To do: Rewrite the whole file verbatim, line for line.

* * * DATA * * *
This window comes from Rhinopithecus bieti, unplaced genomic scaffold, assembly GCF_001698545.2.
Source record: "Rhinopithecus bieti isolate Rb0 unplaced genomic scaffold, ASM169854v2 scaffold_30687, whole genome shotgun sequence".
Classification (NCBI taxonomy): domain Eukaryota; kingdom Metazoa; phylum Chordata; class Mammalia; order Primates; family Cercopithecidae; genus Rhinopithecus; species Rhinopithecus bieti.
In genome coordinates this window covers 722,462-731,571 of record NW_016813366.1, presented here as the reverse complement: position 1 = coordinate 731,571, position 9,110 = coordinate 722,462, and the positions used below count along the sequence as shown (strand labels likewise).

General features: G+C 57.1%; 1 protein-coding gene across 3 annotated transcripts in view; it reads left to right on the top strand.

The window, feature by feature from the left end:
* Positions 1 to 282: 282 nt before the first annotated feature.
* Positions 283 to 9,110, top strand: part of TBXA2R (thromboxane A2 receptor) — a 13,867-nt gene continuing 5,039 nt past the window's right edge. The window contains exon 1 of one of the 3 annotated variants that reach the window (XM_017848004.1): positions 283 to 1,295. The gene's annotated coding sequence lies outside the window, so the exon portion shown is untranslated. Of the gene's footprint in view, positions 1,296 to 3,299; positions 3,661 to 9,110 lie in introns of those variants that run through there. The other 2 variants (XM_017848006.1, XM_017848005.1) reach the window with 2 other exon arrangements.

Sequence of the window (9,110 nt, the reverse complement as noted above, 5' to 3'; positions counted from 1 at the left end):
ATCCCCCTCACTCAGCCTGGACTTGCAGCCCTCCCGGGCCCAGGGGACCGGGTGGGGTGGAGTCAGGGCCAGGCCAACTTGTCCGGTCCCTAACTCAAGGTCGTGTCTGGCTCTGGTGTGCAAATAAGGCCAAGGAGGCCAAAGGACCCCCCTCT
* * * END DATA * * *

This window comes from Rhinopithecus bieti, unplaced genomic scaffold, assembly GCF_001698545.2.
Source record: "Rhinopithecus bieti isolate Rb0 unplaced genomic scaffold, ASM169854v2 scaffold_30687, whole genome shotgun sequence".
Classification (NCBI taxonomy): domain Eukaryota; kingdom Metazoa; phylum Chordata; class Mammalia; order Primates; family Cercopithecidae; genus Rhinopithecus; species Rhinopithecus bieti.
In genome coordinates this window covers 722,462-731,571 of record NW_016813366.1, presented here as the reverse complement: position 1 = coordinate 731,571, position 9,110 = coordinate 722,462, and the positions used below count along the sequence as shown (strand labels likewise).

General features: G+C 57.1%; 1 protein-coding gene across 3 annotated transcripts in view; it reads left to right on the top strand.

The window, feature by feature from the left end:
* Positions 1 to 282: 282 nt before the first annotated feature.
* Positions 283 to 9,110, top strand: part of TBXA2R (thromboxane A2 receptor) — a 13,867-nt gene continuing 5,039 nt past the window's right edge. The window contains exon 1 of one of the 3 annotated variants that reach the window (XM_017848004.1): positions 283 to 1,295. The gene's annotated coding sequence lies outside the window, so the exon portion shown is untranslated. Of the gene's footprint in view, positions 1,296 to 3,299; positions 3,661 to 9,110 lie in introns of those variants that run through there. The other 2 variants (XM_017848006.1, XM_017848005.1) reach the window with 2 other exon arrangements.

Sequence of the window (9,110 nt, the reverse complement as noted above, 5' to 3'; positions counted from 1 at the left end):
ATCCCCCTCACTCAGCCTGGACTTGCAGCCCTCCCGGGCCCAGGGGACCGGGTGGGGTGGAGTCAGGGCCAGGCCAACTTGTCCGGTCCCTAACTCAAGGTCGTGTCTGGCTCTGGTGTGCAAATAAGGCCAAGGAGGCCAAAGGACCCCCCTCT